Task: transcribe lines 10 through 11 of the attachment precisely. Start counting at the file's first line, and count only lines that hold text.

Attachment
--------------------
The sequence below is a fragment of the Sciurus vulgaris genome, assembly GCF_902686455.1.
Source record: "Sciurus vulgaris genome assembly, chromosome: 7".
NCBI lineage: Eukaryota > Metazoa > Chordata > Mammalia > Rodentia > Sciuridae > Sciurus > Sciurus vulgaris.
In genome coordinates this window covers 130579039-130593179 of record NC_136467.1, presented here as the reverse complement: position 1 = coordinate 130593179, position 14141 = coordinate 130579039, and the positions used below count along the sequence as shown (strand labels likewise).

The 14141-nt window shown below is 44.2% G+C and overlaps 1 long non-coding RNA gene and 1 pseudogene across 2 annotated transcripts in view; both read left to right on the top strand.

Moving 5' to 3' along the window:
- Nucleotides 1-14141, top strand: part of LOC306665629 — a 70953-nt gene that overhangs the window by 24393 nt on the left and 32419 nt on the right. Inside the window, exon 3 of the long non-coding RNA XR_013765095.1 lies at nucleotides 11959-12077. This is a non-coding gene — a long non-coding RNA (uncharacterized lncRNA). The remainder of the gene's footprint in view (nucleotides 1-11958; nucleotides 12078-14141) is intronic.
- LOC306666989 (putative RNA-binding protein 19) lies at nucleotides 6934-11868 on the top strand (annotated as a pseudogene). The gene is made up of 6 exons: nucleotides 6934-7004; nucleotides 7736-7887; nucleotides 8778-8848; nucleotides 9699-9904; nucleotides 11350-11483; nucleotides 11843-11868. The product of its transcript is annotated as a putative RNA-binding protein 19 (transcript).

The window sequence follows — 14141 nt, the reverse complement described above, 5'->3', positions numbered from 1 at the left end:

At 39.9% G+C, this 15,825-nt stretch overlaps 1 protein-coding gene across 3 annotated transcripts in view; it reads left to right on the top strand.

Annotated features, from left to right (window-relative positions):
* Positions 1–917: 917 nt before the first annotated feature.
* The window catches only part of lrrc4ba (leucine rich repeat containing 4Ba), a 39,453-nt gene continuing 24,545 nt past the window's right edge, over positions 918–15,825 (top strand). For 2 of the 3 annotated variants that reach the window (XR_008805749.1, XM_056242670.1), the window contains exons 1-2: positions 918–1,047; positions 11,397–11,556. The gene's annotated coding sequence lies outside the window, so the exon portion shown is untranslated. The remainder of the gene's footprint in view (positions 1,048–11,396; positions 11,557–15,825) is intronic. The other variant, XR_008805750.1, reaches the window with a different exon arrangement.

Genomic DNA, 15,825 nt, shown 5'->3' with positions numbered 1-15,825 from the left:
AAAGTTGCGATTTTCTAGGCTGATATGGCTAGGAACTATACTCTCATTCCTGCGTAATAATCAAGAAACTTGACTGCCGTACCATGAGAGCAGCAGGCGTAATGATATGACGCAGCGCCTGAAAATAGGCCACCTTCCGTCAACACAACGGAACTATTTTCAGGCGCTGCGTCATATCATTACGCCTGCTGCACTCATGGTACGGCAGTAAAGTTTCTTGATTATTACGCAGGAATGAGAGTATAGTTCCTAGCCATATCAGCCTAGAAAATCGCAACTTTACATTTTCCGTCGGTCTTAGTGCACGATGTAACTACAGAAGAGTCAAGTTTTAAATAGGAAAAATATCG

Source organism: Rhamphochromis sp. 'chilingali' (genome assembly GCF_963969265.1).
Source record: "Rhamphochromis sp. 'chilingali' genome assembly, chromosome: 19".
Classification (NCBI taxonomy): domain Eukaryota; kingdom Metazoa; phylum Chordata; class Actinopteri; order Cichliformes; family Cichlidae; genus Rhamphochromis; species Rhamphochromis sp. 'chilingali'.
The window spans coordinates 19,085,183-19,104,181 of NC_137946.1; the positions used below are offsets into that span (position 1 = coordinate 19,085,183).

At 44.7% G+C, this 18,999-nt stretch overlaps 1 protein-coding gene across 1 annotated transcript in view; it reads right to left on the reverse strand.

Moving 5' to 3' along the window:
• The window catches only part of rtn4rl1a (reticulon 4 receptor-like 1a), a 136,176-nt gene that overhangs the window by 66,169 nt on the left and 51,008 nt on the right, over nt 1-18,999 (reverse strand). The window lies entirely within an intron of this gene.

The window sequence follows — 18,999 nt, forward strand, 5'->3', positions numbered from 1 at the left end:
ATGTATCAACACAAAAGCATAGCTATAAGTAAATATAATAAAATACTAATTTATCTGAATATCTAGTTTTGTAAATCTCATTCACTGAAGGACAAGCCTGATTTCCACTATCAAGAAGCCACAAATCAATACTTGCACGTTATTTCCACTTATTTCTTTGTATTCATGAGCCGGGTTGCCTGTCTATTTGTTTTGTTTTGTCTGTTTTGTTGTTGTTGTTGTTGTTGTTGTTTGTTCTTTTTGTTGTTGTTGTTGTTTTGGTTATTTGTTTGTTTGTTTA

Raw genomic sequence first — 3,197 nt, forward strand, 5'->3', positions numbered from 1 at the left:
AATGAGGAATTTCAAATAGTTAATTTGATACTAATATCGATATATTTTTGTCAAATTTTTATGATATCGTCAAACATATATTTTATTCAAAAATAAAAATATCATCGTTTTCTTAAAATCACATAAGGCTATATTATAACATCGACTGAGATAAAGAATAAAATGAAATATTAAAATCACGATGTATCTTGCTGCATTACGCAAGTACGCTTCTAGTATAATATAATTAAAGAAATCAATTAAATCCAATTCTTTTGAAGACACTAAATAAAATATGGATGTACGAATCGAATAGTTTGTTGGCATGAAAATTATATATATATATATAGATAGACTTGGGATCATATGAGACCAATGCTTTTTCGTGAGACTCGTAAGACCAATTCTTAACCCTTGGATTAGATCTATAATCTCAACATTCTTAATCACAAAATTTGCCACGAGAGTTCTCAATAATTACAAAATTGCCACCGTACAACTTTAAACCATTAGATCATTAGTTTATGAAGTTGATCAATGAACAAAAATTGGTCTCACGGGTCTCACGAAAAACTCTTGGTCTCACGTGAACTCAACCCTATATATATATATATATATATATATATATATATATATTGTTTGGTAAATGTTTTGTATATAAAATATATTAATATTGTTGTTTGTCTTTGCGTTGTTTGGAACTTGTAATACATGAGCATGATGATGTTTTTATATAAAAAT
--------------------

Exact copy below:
At 39.9% G+C, this 15,825-nt stretch overlaps 1 protein-coding gene across 3 annotated transcripts in view; it reads left to right on the top strand.

Annotated features, from left to right (window-relative positions):